Monday, 13 August 2012

Dan Lepard's Saffron Peach Cake

There's a rumour going around that I'm writing a cake blog.  This is not true.  I'm writing a blog where I try and cook something new every day for 366 days.  The original idea was to attempt to broaden my family's food horizons.  I thought I was doing pretty well, having clocked up 322 different recipes on consecutive days.  In fact, sometimes I've made more than one new recipe each day, but they haven't always made it to the blog.  I've survived two weeks on holiday, Christmas with my fussy family, various bugs and so on and every day made something new and written about it.  And yet, everyone still thinks I'm writing a cake blog.

Summer in a cake
Admittedly, these opinions have come from two sources.  My best friend who has discovered the delights of baking and whom I have gone from talking geek-speak to, to discussing the merits of Willie's 100% Cacao and the joys of owning a bundt tin.  The other source of the rumour is from my work colleagues who have been the (lucky) recipients of the majority of the cakes I've made over the past (nearly) year.

This is probably because it's where my 'knack' (I hesitate to call it talent) and passion lie.  In baking.  I enjoy cooking from scratch but when you live with someone who has to eat a dish that tastes exactly the same every time you make it, the joy can be taken out of cooking when you fear the reaction if you happen to have run out of xyz and replaced it with abc just this once.  With cake, most people are polite/complimentary about it.  I can't remember ever giving anyone (apart from the husband) a bit of cake and them not at least saying thank you, but more likely they provide very positive feedback.

The one thing I've gotten from this year of cooking and blogging is the confidence to be a little more creative and experimental in the baking department although I still have much to learn.  The fabulous Great British Bake Off is back on our screens tomorrow night.  It was watching that this time last year that inspired me to do this rather strange challenge to myself.  The only way to progress in something is to practice and evolve.  I have learnt so much this year about cooking and baking and flavours and little twists that I feel I'm in a better place than I was a year ago.  I will be watching avidly this year to see what other gaps in my knowledge I should consider plugging once I get underway with my new blog.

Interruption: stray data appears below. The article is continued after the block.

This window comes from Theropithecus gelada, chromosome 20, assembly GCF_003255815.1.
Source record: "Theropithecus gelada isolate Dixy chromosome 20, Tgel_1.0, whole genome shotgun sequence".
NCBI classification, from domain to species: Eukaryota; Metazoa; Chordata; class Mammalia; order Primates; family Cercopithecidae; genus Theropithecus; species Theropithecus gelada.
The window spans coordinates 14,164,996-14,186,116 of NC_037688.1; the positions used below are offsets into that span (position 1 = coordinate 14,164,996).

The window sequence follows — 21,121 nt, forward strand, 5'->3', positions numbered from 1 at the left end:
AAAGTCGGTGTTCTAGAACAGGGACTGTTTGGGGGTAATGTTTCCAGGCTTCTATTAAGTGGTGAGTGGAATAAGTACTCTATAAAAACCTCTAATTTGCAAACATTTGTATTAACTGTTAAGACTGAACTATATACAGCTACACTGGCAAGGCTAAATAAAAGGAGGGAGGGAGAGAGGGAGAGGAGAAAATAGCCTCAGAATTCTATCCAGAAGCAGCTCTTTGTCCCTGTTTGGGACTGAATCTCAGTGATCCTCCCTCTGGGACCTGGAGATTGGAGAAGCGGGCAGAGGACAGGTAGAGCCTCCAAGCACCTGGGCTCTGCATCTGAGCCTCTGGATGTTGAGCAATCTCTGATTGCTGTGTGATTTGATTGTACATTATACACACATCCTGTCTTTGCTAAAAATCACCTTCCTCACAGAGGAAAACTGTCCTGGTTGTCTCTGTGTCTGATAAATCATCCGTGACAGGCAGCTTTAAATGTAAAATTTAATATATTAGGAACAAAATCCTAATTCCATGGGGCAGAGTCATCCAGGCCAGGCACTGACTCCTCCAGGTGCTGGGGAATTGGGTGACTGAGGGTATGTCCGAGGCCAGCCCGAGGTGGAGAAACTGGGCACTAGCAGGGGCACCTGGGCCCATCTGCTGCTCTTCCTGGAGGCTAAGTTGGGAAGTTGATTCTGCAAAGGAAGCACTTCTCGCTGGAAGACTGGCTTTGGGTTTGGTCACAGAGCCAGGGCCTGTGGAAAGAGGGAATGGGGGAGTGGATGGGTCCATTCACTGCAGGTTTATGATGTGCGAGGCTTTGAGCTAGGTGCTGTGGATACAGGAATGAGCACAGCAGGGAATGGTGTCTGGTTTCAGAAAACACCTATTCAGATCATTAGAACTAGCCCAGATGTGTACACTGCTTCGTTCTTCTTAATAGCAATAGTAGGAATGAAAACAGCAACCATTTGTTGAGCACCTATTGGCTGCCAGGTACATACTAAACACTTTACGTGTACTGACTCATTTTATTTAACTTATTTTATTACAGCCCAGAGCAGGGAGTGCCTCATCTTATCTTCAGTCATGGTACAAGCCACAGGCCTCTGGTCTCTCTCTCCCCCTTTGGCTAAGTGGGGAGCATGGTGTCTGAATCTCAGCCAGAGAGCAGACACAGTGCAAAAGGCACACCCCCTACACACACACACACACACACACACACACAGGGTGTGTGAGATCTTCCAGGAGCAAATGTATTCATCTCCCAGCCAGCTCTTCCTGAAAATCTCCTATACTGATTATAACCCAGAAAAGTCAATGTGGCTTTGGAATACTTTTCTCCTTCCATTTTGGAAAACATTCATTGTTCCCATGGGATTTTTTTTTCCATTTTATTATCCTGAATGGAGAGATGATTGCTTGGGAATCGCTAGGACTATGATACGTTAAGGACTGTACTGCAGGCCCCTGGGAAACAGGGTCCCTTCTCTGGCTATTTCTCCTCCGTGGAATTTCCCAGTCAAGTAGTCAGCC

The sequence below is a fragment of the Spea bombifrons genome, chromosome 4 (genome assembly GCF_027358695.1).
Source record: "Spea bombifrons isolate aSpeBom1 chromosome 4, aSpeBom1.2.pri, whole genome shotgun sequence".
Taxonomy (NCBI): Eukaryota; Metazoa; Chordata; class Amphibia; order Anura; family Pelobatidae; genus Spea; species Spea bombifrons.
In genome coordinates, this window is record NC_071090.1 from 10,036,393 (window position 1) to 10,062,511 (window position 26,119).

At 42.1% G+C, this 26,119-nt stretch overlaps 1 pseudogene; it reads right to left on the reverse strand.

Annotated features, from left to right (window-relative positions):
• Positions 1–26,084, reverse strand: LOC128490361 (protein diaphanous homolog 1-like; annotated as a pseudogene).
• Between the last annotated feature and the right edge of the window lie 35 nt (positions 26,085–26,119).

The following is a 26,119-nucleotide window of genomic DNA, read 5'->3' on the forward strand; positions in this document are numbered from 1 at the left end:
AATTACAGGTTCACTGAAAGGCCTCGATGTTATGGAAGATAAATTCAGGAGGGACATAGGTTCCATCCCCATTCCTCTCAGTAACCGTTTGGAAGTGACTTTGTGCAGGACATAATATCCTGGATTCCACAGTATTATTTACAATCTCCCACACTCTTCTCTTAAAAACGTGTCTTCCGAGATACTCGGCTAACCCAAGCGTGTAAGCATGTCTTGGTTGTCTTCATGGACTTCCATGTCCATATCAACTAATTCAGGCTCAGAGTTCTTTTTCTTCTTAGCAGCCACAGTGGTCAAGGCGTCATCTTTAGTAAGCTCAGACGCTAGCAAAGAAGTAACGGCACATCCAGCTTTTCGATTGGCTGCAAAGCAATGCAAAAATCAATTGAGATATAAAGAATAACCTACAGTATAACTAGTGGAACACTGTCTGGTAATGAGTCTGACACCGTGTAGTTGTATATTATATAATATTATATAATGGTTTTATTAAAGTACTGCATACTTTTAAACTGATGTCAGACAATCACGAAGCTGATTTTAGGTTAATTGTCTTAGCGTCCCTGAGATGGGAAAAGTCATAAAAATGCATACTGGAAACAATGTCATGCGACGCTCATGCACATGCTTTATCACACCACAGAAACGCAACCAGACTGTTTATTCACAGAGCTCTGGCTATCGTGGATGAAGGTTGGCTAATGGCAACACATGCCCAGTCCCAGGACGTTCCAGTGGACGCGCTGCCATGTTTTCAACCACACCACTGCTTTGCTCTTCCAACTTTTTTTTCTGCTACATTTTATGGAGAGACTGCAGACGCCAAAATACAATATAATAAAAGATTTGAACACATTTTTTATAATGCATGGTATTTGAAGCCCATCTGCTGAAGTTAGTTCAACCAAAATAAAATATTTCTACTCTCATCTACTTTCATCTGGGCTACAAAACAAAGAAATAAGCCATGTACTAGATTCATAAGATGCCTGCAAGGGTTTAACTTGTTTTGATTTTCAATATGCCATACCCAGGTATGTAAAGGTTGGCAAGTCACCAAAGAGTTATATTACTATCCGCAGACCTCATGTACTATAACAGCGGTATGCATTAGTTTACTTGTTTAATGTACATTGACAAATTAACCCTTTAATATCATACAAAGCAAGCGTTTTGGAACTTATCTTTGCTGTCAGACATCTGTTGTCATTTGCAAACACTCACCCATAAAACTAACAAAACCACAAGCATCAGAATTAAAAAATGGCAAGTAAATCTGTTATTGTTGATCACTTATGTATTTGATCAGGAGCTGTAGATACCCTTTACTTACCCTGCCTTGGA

Top of the learning list is that when you use something up, remember to put it straight into the Ocado shopping app so when you have the urge to bake, you don't wind up having to adapt and cut corners on certain recipes.  Or if you happen to be going to the shops for one ingredient, double check the cupboards before you go to make sure you've got everything you need.  Which is why I ended up making an almost almondless almond cake.

I still can't let go of the Olympic Food Challenge
I always always always have two or three bags of ground almonds in my cupboard plus a big jar that I pour all the ends of packets into.  Usually because I forget I've got some and then buy another bag when I'm baking something so build up a stock.  So when I picked this cake, it was with some confidence that all I needed to buy was saffron.  Not so I discovered when I turned all the cupboards out to find every permutation of nut (Brazils, macadamias, walnuts, pine nuts, pecans, pistachios...) but nary a bag of ground almonds to be found.  I'd put them all in my mum's chocolate and coconut birthday cake the other day and not replaced them.  Oops.

So I ended up flavouring the sponge purely with almond essence and replacing the almonds weight-for-weight with more flour.  It seemed to work okay although the little slice I tried was quite crumbly.  I'm sure the almonds would've made the sponge much moister.

But this is a fabulously cheery cake with it's sunny saffron hue and topped with sliced peaches.  The perfect antithesis for a miserable August day.  You can find the recipe in Short and Sweet or on the Guardian website.


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